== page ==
As editorial director at AIGA, I keep tabs on all the design news (so you don’t have to) and bring you only the best bits. Behold: my hit list of the most interesting things I’ve seen, read, and watched this week. Follow along all day every day on Instagram @AIGAdesign and Twitter @AIGAdesign.

This week I…

…use the New York Times list of the 12 best book cover designs of 2015 as inspiration for my 2016 reading list. The titles were chosen by designer and illustrator Matt Dorfman, who had this say about how he made his selections: “The covers that lure me into the pages often do so by posing questions that I don’t want to ignore.”

…generally steer clear of click-baity, year-end wrap ups, but when it comes to reflecting on what the last 365 days have really meant, there aren’t many people better poised for the job than illustrator Jean Julien, whose thoughtful responses to last January’s Charlie Hebdo shooting and November’s Paris attacks have resonated the world over. While he produced a lot of other excellent work in 2015, he’ll definitely be remembered for the visual mark he made around these two horrific events. But “having my work gain exposure from a tragedy,” he says, is definitely a low for him. The high? A new clothing collaboration, a TV show in the works, and some hard-won wisdom: “Favor hard work over cheap tricks.”

…admit that I’m more familiar with Olivetti’s design legacy via Giovanni Pintori’s posters, but a new monograph is here to reintroduce the world to Mario Bellini, a.k.a. the Italian Dieter Rams. He was the company’s design consultant for nearly 30 years, and added whimsy to the workplace with typewriters and accounting machines that were as playful as they were practical. Also, the man designed some incred hand jewelry (below).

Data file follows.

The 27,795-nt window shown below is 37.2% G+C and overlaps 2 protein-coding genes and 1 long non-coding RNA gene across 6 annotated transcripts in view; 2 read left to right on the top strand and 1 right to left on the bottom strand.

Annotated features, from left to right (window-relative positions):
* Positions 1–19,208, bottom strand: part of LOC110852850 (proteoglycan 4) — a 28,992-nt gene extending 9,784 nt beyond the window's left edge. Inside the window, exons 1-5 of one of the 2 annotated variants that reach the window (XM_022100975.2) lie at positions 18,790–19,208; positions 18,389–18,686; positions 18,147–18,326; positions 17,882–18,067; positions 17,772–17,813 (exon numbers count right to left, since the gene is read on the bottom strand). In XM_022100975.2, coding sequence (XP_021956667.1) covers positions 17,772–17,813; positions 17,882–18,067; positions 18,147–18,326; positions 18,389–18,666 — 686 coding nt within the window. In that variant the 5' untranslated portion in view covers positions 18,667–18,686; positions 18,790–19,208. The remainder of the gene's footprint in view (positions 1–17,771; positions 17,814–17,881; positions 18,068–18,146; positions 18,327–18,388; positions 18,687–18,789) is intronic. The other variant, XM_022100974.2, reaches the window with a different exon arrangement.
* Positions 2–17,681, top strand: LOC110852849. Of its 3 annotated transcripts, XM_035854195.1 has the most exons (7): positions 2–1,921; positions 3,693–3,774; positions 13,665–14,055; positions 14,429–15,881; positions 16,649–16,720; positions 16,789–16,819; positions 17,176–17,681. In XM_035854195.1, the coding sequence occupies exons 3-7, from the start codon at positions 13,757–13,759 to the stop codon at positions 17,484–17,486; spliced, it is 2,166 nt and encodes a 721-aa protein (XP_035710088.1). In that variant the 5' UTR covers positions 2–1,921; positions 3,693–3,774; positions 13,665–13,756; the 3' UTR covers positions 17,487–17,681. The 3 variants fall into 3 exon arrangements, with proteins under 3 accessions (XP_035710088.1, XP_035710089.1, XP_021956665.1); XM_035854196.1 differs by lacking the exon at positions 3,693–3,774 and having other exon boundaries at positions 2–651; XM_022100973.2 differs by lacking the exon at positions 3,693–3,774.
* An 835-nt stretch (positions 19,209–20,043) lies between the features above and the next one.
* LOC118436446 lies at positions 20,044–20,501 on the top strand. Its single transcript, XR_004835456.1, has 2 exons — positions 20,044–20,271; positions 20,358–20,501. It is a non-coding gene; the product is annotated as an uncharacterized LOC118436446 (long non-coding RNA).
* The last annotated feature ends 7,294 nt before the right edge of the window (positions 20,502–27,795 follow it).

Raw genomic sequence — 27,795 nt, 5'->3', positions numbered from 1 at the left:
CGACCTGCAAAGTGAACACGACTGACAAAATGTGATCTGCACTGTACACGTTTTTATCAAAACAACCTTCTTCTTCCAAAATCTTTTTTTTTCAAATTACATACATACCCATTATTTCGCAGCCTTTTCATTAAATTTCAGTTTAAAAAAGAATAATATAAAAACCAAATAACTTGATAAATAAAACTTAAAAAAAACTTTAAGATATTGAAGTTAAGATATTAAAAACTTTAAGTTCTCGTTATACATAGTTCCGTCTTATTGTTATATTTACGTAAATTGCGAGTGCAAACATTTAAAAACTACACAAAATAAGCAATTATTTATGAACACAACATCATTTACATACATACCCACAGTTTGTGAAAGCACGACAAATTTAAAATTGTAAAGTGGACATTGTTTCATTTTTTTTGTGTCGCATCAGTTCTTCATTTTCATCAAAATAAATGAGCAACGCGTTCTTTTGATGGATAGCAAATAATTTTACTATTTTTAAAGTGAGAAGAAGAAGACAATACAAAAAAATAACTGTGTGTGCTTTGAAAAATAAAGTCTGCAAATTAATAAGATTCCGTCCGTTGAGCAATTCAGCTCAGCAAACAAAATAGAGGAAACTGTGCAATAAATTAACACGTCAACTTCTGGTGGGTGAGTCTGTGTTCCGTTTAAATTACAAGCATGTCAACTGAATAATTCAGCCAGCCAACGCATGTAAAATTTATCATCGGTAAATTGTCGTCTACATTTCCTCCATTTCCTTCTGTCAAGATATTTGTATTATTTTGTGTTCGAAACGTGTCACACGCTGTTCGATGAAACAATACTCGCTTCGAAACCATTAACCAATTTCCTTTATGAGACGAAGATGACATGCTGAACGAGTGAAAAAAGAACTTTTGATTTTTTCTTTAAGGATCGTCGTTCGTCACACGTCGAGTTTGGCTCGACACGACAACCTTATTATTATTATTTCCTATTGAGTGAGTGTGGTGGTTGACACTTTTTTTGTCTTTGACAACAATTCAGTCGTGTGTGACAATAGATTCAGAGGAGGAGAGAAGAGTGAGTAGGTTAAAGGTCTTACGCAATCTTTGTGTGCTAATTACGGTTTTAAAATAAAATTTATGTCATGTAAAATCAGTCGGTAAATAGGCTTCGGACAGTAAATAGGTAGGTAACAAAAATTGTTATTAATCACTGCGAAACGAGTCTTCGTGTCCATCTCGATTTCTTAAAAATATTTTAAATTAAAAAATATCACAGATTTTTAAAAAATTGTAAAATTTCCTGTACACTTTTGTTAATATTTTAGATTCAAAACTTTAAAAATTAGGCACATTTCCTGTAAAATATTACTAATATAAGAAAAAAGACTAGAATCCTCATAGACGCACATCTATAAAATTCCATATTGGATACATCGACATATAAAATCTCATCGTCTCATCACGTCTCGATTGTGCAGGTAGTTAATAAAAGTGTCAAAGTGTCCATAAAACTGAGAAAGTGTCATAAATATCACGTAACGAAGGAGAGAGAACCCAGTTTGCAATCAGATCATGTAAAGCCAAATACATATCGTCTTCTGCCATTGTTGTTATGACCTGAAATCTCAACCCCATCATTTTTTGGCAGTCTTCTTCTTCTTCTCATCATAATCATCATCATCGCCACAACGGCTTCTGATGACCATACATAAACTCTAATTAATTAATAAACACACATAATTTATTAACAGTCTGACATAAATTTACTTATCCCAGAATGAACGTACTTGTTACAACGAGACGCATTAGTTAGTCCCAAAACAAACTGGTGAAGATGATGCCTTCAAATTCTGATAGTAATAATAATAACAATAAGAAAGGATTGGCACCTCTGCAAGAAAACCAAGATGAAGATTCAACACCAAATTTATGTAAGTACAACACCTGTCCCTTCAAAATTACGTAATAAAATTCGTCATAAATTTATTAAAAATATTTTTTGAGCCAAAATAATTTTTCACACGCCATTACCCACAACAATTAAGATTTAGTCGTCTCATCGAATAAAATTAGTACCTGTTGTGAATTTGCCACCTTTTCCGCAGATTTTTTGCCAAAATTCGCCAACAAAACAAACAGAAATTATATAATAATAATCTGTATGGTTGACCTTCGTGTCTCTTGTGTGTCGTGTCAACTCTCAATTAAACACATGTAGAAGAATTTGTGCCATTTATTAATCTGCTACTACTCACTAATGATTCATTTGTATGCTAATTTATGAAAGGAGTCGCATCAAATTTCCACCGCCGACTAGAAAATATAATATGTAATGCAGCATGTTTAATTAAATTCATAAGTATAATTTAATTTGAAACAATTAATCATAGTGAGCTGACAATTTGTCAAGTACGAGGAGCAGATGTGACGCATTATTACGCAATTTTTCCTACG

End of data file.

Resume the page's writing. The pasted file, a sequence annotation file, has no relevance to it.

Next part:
…cannot wait to get my hands on the latest issue of The Great Discontent, featuring my swoony music crush Leon Bridges and a slew of lovely, long interviews about ambition (just in time for those new year’s resolutions) with creatives (and lady crushes) like Roanne Adams, Malika Favre, and Gemma O’Brien.

…have stopped caring about what flag New Zealanders will finally pick and moved on to much more important flag design news: the 103 flags art director Scott Kelly (coincidentally also from New Zealand) created for planets in the Star Wars galaxy. Kelly adhered to traditional flag design conventions (pattern, form, color, size), but scoured the adorably named Wookiepedia for details on how to best represent planets like the jagged, semi-arid environment on planet Thule, for example. “It needed to have a quite masculine feel to it,” Kelly explains. “Almost oppressive.”

…up my emoji game in a big way with SpeakEmoji, a brand new app that translates anything you say into a string of tiny icons with the power to communicate what you want, only better. It’s not exactly accurate, but that’s what makes it great. Case in point (we did not have a bikini holiday party):

Unfortunately, we did not have a beach-themed holiday party
Unfortunately, we did not have a beach-themed holiday party

…watch @treemassive grow taller by the day. The Instagram Christmas tree project launched by London creative agency New Future Graphic aims to become higher than the tree at Trafalgar Square—with way better decorations. Designers and illustrators can submit a layer by December 21; prizes go to the most liked.

…pick up some last-minute gifts for that special type lover in my life (I’m looking at you, mama) via AIGA Medalist David Carson’s new site and online shop. Use code AIGA20 for 20% off.

…actually don’t want a lot this Christmas. In fact, a simple compliment will do. Bonus points for one printed on toothy card stock via Complements Of, a quirky new project with a simple objective: spread the love. Their Instagram feed is already working wonders on me.